Aug. 27 (Bloomberg) -- Chinese industrial companies’ profits fell in July by the most this year, a government report showed today, adding to evidence the nation’s economic slowdown is deepening.
Income dropped 5.4 percent last month from a year earlier to 366.8 billion yuan ($57.7 billion), the fourth straight decline, National Bureau of Statistics data today showed. That compares with a 1.7 percent slide in June and a 5.3 percent drop in May.
Today’s data add pressure on the government to step up policy easing to reverse a slowdown that may extend into a seventh quarter. On an inspection of Guangdong province from Aug. 24 to 25, Premier Wen Jiabao said difficulties in stabilizing the expansion are “still relatively large” and called for measures to promote export growth to help meet the country’s annual economic targets, the Xinhua News Agency reported.
“The economy is slowing faster than what had previously been expected,” said Patrick Bennett, a strategist at Canadian Imperial Bank of Commerce in Hong Kong. The profit outlook is for “further weakness throughout the year,” he said.
Industrial companies’ profits in the first seven months of the year declined 2.7 percent to 2.7 trillion yuan, according to today’s statement. That compares with a 2.2 percent drop in the first half and a 28.3 percent gain in the same period in 2011.
China’s benchmark Shanghai Composite Index of stocks dropped 1 percent at 10:19 a.m., extending a decline after falling last week to the lowest level in more than three years.
State-owned companies’ profits declined 12.2 percent in the first seven months from a year earlier, while foreign-funded companies’ earnings dropped 12.6 percent, today’s report showed. Private industrial companies’ profits increased 15.5 percent.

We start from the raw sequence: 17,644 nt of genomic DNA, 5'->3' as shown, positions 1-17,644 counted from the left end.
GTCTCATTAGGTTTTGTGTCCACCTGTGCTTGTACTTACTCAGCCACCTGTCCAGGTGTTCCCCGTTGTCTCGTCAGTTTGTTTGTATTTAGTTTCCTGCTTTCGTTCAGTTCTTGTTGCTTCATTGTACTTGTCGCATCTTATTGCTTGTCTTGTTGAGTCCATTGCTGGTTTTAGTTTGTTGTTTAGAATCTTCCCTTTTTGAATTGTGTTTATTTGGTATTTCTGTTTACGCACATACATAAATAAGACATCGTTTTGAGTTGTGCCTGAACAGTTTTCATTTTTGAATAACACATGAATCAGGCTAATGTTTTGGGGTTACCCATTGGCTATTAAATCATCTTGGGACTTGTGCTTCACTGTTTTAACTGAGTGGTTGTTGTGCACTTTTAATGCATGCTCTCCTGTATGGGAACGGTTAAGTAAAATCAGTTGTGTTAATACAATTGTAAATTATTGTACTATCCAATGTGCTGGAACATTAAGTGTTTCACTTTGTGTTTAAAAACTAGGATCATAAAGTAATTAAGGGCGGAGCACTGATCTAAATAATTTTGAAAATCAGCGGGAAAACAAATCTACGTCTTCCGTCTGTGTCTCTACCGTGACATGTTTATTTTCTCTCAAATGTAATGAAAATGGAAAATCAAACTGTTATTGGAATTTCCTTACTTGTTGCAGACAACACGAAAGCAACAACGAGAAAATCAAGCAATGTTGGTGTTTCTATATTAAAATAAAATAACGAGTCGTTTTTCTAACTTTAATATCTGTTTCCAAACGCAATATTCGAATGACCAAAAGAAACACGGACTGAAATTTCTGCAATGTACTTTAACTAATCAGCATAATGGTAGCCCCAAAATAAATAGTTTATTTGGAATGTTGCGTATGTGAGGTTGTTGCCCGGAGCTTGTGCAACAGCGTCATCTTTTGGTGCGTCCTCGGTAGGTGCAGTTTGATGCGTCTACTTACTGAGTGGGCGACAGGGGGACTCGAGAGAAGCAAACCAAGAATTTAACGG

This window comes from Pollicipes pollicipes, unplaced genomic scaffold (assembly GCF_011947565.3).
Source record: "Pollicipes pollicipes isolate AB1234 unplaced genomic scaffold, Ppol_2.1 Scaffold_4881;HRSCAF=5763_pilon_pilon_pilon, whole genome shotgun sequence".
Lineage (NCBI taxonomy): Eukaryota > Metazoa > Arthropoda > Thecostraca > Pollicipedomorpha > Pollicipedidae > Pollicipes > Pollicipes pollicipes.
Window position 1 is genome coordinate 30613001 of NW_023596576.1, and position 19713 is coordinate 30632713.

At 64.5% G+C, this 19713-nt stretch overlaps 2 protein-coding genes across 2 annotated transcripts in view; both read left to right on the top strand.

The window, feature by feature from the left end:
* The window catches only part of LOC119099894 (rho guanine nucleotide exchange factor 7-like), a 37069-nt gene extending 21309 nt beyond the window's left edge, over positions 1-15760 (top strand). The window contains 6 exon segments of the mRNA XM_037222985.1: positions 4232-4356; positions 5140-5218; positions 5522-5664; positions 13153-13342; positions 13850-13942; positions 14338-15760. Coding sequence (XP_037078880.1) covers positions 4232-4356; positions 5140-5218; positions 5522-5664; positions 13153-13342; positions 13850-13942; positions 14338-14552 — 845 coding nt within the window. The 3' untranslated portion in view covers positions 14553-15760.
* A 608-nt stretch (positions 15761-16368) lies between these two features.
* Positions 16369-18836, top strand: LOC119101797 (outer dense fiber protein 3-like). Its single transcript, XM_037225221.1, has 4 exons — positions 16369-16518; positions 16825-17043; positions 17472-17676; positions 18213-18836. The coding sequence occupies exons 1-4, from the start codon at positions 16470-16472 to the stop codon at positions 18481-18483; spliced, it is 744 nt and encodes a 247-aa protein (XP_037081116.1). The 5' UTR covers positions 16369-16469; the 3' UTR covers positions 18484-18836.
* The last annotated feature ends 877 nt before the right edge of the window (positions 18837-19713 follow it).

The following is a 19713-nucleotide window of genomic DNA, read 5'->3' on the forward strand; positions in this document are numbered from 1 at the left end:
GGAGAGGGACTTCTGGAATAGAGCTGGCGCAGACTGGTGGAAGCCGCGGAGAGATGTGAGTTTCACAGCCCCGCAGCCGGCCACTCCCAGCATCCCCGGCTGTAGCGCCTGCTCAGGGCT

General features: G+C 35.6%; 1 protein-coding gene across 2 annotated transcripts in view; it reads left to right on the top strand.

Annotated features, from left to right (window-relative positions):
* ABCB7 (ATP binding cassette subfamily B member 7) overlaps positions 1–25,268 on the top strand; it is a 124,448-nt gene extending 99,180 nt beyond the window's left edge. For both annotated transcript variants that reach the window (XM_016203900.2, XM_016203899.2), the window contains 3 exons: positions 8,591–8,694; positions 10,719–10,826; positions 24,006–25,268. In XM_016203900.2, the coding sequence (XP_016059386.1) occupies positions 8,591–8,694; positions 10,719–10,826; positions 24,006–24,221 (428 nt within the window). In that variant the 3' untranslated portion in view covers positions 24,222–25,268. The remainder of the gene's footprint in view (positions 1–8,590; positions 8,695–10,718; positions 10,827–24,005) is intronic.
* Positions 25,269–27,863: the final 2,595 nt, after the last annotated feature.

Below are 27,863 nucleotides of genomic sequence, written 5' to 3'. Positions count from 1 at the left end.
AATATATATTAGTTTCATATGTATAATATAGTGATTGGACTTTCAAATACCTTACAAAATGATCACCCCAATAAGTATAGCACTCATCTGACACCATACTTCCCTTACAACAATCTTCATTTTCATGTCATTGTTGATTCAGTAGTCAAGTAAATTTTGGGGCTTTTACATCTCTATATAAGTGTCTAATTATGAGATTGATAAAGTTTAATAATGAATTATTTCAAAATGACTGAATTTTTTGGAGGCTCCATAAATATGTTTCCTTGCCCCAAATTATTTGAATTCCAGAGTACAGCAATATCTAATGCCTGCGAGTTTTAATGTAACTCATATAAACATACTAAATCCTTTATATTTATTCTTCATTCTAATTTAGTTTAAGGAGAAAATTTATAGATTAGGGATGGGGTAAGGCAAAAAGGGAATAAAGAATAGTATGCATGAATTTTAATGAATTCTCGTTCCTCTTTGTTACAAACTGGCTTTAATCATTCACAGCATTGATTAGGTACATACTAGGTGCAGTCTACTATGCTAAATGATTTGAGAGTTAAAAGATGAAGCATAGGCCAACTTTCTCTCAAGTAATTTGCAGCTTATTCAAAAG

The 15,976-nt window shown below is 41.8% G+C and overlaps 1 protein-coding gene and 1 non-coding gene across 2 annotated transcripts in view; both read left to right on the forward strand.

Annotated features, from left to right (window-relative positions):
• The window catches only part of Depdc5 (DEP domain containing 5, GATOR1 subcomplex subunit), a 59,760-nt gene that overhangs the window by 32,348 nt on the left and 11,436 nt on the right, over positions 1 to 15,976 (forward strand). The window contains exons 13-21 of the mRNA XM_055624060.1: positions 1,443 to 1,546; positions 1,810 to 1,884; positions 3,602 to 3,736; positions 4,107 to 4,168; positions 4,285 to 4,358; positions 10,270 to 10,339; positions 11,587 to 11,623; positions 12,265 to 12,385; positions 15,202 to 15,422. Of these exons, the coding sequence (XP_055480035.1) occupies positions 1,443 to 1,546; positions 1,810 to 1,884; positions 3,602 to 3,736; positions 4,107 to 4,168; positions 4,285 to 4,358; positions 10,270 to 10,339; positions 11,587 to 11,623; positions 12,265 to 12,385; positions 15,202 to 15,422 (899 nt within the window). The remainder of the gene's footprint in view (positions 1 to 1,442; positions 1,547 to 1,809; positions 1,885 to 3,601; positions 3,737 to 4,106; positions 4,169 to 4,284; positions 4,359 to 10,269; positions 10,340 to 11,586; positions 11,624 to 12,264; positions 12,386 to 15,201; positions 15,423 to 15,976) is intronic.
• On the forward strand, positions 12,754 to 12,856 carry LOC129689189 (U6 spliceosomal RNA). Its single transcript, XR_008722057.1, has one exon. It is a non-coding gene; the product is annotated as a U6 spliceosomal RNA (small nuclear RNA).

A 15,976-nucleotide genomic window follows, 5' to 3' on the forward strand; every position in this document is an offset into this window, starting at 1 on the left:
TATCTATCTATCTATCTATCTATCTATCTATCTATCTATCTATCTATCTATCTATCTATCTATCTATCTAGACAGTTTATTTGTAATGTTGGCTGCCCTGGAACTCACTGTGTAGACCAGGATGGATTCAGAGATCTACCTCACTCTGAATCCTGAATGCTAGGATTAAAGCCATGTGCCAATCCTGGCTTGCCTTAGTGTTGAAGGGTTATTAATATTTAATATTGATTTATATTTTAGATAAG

Among 41 industries, 25 reported year-over-year profit growth in the first seven months and 15 recorded declines, while one group -- oil refining, coking and nuclear-fuel processing -- swung to a loss from a profit, the statistics bureau said.
The government will probably lower banks’ reserve requirements and boost infrastructure investment and consumption incentives, among other steps, said Dariusz Kowalczyk, senior economist and strategist at Credit Agricole CIB in Hong Kong.
“Today’s profit data and Wen’s weekend comments should be supportive for market sentiment as they suggest that the situation is bad enough for policy makers to take more action to support the economy,” Kowalczyk said.
Gross domestic product expanded 7.6 percent last quarter, the slowest pace in three years, as Europe’s debt crisis hurt exports and Wen’s campaign to cool consumer and property prices damped domestic demand. Bank of America Corp. estimates a further slide to 7.4 percent in the three months through September.
Bank of America and Deutsche Bank AG this month reduced their forecasts for full-year economic expansion to 7.7 percent, which would be the slowest pace since 1999. Wen in March set a target of 7.5 percent.
Company profits are declining amid falling prices, higher costs and slower demand.
Xinjiang Goldwind Science & Technology Co., China’s second-biggest maker of wind turbines, said last week that first-half profit slumped 83 percent as competition intensified and market growth slowed.
A preliminary reading of a manufacturing purchasing managers’ index released by HSBC Holdings Plc and Markit Economics on Aug. 23 showed the lowest reading since November. Export growth almost stalled in July and new yuan loans and industrial production both trailed estimates.
China cut interest rates in June for the first time in three years, and again in July. The central bank has also lowered the reserve-requirement ratio for lenders three times starting in November to support growth. The ruling Communist Party last month pledged to keep adjusting policies to ensure stable economic expansion this year.
Industrial companies’ revenue in the first seven months increased 10.6 percent to 50 trillion yuan, today’s report showed.
“A big problem at present is the weak investment from the corporate sector, and China has to do more to encourage corporate investment,” Li Daokui, a former central bank adviser, said in an interview last week.
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